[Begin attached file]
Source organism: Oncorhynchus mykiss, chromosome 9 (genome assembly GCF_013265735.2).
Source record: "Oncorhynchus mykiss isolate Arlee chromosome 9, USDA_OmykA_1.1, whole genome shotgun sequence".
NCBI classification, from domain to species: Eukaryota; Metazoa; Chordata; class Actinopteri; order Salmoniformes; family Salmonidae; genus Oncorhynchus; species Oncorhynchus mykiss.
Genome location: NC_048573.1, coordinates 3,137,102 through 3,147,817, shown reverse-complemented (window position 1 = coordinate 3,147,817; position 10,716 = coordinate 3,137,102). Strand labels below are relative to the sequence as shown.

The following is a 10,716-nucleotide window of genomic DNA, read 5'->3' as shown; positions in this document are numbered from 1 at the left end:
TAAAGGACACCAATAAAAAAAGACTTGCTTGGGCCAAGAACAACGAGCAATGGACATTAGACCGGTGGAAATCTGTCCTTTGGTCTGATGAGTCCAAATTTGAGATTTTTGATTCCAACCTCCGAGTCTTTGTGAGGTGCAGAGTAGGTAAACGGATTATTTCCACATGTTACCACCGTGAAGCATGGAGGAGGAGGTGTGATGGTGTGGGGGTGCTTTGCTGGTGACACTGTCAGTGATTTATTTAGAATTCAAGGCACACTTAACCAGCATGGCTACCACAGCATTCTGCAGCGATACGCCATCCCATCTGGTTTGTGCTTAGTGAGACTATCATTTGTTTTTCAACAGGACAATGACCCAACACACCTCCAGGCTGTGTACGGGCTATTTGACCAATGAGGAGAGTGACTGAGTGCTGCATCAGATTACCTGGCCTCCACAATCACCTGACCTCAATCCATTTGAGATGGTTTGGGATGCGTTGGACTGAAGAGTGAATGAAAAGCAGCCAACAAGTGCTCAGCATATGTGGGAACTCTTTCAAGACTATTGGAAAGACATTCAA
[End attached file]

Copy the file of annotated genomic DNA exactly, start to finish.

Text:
Source organism: Oncorhynchus mykiss, chromosome 9 (genome assembly GCF_013265735.2).
Source record: "Oncorhynchus mykiss isolate Arlee chromosome 9, USDA_OmykA_1.1, whole genome shotgun sequence".
NCBI classification, from domain to species: Eukaryota; Metazoa; Chordata; class Actinopteri; order Salmoniformes; family Salmonidae; genus Oncorhynchus; species Oncorhynchus mykiss.
Genome location: NC_048573.1, coordinates 3,137,102 through 3,147,817, shown reverse-complemented (window position 1 = coordinate 3,147,817; position 10,716 = coordinate 3,137,102). Strand labels below are relative to the sequence as shown.

The following is a 10,716-nucleotide window of genomic DNA, read 5'->3' as shown; positions in this document are numbered from 1 at the left end:
TAAAGGACACCAATAAAAAAAGACTTGCTTGGGCCAAGAACAACGAGCAATGGACATTAGACCGGTGGAAATCTGTCCTTTGGTCTGATGAGTCCAAATTTGAGATTTTTGATTCCAACCTCCGAGTCTTTGTGAGGTGCAGAGTAGGTAAACGGATTATTTCCACATGTTACCACCGTGAAGCATGGAGGAGGAGGTGTGATGGTGTGGGGGTGCTTTGCTGGTGACACTGTCAGTGATTTATTTAGAATTCAAGGCACACTTAACCAGCATGGCTACCACAGCATTCTGCAGCGATACGCCATCCCATCTGGTTTGTGCTTAGTGAGACTATCATTTGTTTTTCAACAGGACAATGACCCAACACACCTCCAGGCTGTGTACGGGCTATTTGACCAATGAGGAGAGTGACTGAGTGCTGCATCAGATTACCTGGCCTCCACAATCACCTGACCTCAATCCATTTGAGATGGTTTGGGATGCGTTGGACTGAAGAGTGAATGAAAAGCAGCCAACAAGTGCTCAGCATATGTGGGAACTCTTTCAAGACTATTGGAAAGACATTCAA